An atrioventricular dissociation characterized by independent and equally beating atrial and ventricular pacemakers, in the absence of a retrograde conduction. This case report describes new left bundle branch block and disappearance of the P wave in a patient undergoing transcatheter aortic valve. Junctional rhythms may show isorhythmic AV dissociation as the P waves and QRS complexes appear to have a close relationship to one.

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A year-old diabetic, hypertensive woman with prior stenting of her dominant right coronary artery underwent coronary arteriography because of an abnormal stress test. She went to the recovery room in good condition, and an electrocardiogram was recorded Figure. Electrocardiogram recorded after the coronary angioplasty.

See text for explication of the arrhythmia. In addition, nonspecific ST-T changes are present. At first glance no P waves are visible, but careful inspection of the lead II rhythm strip shows a notch on the downslope of all R waves except the fourth one from the beginning of the tracing and the fourth one from the end.

The perturbations of the QRS complexes are due to their occurring simultaneously with sinus P waves.

Thus, there is isorhythmic dissociation of an accelerated junctional rhythm from sinus rhythm. As is usually the case, the junctional rhythm is perfectly regular or nearly so, and slight sinus arrhythmia is dissociattion for the P waves being seen at the beginning or at the end of the QRSs.


In most cases, the P waves emerge more distinctly from the front or the back of the QRSs, i. Atrioventricular dissociation simply signifies that the atria dissociayion the ventricles have independent rhythms, either all of the time, i.

The electrocardiographer must state what rhythms are dissociated and why 1isornythmic. Although complete atrioventricular block is the quintessence of atrioventricular dissociation, it may occur with other arrhythmias Table 2. In many of these the sinus or atrial rhythm is too slow, and a junctional or ventricular escape rhythm has emerged.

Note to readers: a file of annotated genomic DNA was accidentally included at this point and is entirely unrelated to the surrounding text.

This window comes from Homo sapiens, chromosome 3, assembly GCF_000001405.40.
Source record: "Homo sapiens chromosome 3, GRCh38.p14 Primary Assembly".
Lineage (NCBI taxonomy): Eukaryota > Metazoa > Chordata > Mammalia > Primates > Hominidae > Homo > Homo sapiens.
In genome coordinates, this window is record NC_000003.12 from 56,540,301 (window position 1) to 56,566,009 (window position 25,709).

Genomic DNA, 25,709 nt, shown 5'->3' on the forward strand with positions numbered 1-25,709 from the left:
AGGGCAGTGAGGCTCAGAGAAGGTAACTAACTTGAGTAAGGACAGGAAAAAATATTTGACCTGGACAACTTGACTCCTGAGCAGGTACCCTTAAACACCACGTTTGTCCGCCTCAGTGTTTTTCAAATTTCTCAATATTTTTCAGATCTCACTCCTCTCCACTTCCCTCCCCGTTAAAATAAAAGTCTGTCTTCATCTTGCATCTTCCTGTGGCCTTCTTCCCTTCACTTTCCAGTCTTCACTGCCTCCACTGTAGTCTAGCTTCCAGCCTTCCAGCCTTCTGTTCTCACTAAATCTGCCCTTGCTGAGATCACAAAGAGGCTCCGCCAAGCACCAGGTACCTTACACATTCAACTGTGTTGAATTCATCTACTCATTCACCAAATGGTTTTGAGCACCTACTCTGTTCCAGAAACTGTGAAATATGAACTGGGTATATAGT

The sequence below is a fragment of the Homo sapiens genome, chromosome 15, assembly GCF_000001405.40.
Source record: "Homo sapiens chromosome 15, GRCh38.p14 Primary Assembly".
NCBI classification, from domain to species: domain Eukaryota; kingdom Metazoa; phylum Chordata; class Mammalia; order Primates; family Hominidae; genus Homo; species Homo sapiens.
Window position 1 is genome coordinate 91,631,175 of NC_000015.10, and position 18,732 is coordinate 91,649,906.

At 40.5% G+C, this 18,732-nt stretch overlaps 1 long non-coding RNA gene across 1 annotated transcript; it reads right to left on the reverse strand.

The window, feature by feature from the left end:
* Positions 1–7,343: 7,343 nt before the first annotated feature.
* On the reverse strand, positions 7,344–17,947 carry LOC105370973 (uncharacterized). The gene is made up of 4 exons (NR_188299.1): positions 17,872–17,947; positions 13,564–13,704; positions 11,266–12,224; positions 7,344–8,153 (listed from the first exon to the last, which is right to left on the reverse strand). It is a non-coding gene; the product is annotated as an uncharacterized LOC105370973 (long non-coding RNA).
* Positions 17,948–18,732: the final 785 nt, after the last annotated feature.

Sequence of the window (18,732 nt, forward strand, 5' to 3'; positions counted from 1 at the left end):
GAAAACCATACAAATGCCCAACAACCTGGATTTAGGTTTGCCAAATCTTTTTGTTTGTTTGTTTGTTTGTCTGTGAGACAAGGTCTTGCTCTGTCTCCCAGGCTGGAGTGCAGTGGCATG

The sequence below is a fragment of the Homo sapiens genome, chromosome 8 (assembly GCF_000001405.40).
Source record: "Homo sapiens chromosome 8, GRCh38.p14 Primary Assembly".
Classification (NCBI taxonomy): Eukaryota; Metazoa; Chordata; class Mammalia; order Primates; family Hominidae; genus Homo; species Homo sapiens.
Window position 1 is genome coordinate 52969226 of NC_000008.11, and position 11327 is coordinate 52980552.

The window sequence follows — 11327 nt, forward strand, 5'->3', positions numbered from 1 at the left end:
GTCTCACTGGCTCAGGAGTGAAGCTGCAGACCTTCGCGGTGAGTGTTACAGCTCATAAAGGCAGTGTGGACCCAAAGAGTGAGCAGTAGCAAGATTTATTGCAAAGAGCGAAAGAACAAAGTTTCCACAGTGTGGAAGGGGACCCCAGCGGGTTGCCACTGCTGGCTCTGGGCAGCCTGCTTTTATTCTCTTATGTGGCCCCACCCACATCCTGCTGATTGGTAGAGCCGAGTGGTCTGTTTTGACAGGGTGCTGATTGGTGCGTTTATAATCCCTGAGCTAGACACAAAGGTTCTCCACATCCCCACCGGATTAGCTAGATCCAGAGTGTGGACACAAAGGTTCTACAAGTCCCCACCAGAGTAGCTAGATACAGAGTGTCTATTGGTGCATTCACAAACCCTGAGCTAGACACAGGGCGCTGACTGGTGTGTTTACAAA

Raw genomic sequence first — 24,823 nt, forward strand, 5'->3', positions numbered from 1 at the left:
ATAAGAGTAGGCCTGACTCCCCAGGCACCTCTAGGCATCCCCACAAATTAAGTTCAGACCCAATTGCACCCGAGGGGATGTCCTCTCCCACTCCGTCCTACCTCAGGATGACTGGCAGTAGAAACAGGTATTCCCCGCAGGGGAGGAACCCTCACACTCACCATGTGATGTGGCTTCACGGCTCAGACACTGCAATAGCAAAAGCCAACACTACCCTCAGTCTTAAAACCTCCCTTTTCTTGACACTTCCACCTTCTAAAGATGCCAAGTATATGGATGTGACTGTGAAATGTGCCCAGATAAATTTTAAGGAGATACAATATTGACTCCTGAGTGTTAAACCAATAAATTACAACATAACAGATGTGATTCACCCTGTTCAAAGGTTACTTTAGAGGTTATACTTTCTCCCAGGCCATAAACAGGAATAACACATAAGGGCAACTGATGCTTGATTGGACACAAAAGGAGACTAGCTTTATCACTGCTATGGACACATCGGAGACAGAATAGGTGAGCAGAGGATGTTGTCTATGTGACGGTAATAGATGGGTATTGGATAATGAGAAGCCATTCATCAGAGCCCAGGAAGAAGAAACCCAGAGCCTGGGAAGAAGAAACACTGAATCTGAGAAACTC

Alternatively, an accelerated or frankly tachycardic junctional or ventricular rhythm has usurped control of the ventricles, but the atria maintain their own rhythm.

In this patient’s electrocardiogram the isorhhthmic P waves and the junction-initiated QRSs occur virtually simultaneously, and each occurs in the absolute refractory period of the other so that there are no atrial or ventricular captures. The mechanism of this coordination is unknown. If it is transient, it is termed accrochage; if it persists, it is called synchronization 1.

An electrocardiogram recorded 5 hours before this dissociahion also showed isorhythmic atrioventricular dissociation, but it was incomplete with occasional capture of the ventricles by the sinus-initiated impulses.

AV Dissociation Masquerading as an Accelerated Junctional Rhythm with Retrograde Atrial Activation

The following day there was sinus rhythm with marked sinus arrhythmia and P waves indicating left atrial enlargement. Otherwise the electrocardiogram resembled the one in the figure.


Accelerated junctional rhythm, the underlying mechanism of this patient’s atrioventricular dissociation, usually occurs in patients with structural heart disease, as was the case in our patient with diabetes mellitus, systemic arterial hypertension, and coronary arterial disease. The rhythm was present before the procedure as well as afterwards, so the cardiac catheterization and coronary angioplasty with stenting appear to have played no pathogenic role.

Isorhythmic atrioventricular dissociation in Labrador Retrievers.

National Center for Biotechnology InformationU. Proc Bayl Univ Med Cent. SubramaniamMD, James M. ParkerMD, and Sai K. Author information Copyright and License information Disclaimer. Open in a separate window. Some degree of antegrade and retrograde atrioventricular block often is necessary to prevent ventricular or atrial captures.

Accelerated junctional rhythm, isorhythmic atrioventricular dissociation, and hidden P waves

Some degree of retrograde atrioventricular block is necessary to prevent atrial captures, and at slower junctional or ventricular rates some degree of antegrade atrioventricular block is necessary to prevent ventricular captures and fusions. Surawicz B, Knilans TK. Chou’s Electrocardiography in Clinical Practice: Theory and Practice in Health and Disease.

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